The Platform

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In the modern world order, political lines are blurring. Security bleeds into economics, trade into conflict. Cybercrime has become the covert weapon of state powers. Migration is being instrumentalised by certain nations to destabilise others. Private military forces have changed realities on the ground in armed conflicts, from Ukraine to Mali — taking the monopoly on violence away from national forces.

In Europe, storms are coalescing on many fronts. The world is a very different place from the one seen 20 years ago. For France, during its current European Council presidency, priorities include a bloc-wide minimum wage, more regulation on digital giants, and a carbon border tax.

Since the speeches at the beginning of his presidency of France, Emmanuel Macron has stressed, time and again, European sovereignty. But it has become clear that any formulation of sovereignty must be both a political and an economic one. Macron seeks a “powerfulEurope — in defence, technology, and border security, a vision made clear in one of his speeches in December last year.

His approach recognises a need to find strength as a bloc. The EU has been falling behind in research, strategic capabilities, and world influence. There are many areas of significant technological development, in China and the U.S., that could drastically impact the European economy if it fails to accelerate its own prospects. This requires a special emphasis for change to occur.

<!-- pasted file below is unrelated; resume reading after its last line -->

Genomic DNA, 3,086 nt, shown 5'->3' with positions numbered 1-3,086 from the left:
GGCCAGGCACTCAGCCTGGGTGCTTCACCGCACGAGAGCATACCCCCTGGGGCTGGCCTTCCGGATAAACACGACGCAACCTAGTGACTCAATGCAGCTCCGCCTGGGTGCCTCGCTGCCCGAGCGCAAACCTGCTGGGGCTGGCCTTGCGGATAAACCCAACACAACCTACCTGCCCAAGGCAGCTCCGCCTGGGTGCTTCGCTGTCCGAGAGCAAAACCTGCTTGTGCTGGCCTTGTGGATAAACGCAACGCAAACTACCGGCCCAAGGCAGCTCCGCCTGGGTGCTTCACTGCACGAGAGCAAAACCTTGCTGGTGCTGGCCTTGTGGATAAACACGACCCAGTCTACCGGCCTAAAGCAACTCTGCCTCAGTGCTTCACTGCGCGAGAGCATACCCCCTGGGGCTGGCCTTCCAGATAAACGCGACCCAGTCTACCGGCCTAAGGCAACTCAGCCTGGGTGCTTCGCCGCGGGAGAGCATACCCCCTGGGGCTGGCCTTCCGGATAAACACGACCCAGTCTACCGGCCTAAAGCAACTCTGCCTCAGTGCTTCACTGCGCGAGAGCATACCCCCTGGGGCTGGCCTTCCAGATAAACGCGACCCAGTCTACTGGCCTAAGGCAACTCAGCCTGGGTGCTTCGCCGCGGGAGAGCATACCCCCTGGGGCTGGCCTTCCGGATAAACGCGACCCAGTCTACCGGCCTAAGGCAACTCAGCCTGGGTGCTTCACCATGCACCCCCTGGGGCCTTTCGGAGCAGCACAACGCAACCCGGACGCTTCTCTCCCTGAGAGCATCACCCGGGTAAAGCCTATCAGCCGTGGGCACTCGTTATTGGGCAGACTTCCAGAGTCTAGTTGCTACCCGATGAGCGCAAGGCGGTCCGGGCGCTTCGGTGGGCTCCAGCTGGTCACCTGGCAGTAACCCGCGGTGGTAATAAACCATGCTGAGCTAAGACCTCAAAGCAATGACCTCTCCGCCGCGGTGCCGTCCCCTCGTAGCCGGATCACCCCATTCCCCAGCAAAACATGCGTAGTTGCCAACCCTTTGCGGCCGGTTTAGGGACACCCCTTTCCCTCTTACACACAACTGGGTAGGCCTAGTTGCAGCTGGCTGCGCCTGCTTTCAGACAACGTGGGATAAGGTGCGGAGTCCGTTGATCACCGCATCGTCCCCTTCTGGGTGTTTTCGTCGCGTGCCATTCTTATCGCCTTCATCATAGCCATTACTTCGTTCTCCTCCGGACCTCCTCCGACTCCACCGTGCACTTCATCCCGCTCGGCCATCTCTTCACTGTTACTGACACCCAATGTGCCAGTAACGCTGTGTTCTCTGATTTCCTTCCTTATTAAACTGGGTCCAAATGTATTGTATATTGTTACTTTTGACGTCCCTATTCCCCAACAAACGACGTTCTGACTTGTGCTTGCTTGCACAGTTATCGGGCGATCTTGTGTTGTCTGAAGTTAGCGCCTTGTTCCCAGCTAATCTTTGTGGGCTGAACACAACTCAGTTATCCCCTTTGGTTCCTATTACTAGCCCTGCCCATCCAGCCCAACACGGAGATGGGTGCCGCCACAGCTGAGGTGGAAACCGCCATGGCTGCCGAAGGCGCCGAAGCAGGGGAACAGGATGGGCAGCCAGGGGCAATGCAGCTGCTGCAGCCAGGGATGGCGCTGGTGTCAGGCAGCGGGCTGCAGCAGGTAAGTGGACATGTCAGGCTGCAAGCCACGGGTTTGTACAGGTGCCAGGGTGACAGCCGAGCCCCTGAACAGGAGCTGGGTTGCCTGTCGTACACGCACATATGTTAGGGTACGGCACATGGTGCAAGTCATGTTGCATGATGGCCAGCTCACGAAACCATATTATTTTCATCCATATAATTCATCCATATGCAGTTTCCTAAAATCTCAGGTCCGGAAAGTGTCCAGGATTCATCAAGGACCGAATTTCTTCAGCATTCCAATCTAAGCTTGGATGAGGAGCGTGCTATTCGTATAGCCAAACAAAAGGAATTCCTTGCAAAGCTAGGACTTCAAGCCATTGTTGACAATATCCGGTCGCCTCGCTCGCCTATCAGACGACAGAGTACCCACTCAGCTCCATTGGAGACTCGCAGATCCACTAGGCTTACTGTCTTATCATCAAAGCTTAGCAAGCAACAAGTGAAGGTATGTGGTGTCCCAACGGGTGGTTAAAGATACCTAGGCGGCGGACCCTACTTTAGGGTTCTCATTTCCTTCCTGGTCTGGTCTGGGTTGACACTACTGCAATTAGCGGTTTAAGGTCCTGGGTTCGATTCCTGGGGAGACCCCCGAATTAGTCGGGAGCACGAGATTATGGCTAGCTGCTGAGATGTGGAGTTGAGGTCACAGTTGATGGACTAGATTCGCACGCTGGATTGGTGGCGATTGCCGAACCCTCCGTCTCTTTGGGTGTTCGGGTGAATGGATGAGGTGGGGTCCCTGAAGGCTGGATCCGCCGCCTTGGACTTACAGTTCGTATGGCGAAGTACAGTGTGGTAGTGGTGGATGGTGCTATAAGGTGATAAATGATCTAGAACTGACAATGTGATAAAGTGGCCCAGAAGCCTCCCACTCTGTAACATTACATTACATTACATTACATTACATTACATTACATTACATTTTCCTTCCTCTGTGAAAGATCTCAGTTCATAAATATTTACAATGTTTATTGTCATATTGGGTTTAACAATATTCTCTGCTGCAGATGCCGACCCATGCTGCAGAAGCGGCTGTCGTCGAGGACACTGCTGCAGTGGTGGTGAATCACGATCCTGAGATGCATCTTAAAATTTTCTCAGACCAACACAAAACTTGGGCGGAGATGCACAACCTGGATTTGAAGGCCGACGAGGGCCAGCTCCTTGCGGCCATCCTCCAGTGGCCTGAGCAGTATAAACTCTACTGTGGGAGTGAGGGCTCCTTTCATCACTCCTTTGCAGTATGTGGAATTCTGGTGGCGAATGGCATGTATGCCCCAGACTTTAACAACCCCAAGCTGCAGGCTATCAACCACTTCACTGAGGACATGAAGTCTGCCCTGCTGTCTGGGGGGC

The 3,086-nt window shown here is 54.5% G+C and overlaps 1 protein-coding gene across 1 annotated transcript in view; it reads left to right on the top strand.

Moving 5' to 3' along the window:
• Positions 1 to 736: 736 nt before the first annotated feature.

Equally, being unable to assert wishes on the world stage could hinder European economic prosperity. Donald Trump may no longer be the president of the United States — for now — but the cost of his tenure endures. The globalist, collaboration-oriented economic model has been weakened; at least in part, replaced by a more nationalistic trend. Democracy is backsliding.

Economic sovereignty

In today’s world, the idea of a sovereign state encapsulates economic dimensions as well. As we see other world powers doing, the EU needs to consolidate its approach and combine political will with economic steps.

The EU was founded on the idea that if a group of nations have their economies fused together, the resulting bloc is diametrically opposed to armed conflict. Over the years, European leaders have tended towards viewing all issues through the lens of economics, employing only legislative and financial levers to enact change. Sadly, there is no point in playing one game, while the rest of the world plays another. Modern developments have demonstrated that the EU must evolve — or dissolve.

If European values are to survive and prosper, they must be asserted. This means, not a more insular approach, but one that is more cohesive and forceful; differences in regulatory sentiments are already plainly evident between the EU and the U.S., signaling increasing separation in the future. Historical reliance on service providers from outside the EU needs to be, from here on, justified. Otherwise, not only is economic opportunity ceded to external markets but so too are European capacities to assert principles. Political will must be matched by economically sovereign policies.

Perhaps this is not a vital consideration in every project, but for those with strong European signatures — be it energy projects, defence, border security, and technological domains that affect the ability to compete — companies need to be European in name and substance.

One reason for this is that each time a nation outsources, it also degrades its own ability to produce that capability. These types of problems are seen clearly in military-industrial matters.

If you simply buy from someone else, you lose the ability, through the loss of infrastructure, expertise, etc., to produce an asset domestically. Capabilities need to be financed, and niche expertise needs to be maintained. If Europe aims to be strategically autonomous in any sense, leaders need to keep this in mind by supporting local manufacturers and homegrown specialists. A “European Buy Act” would go some way towards supporting this principle.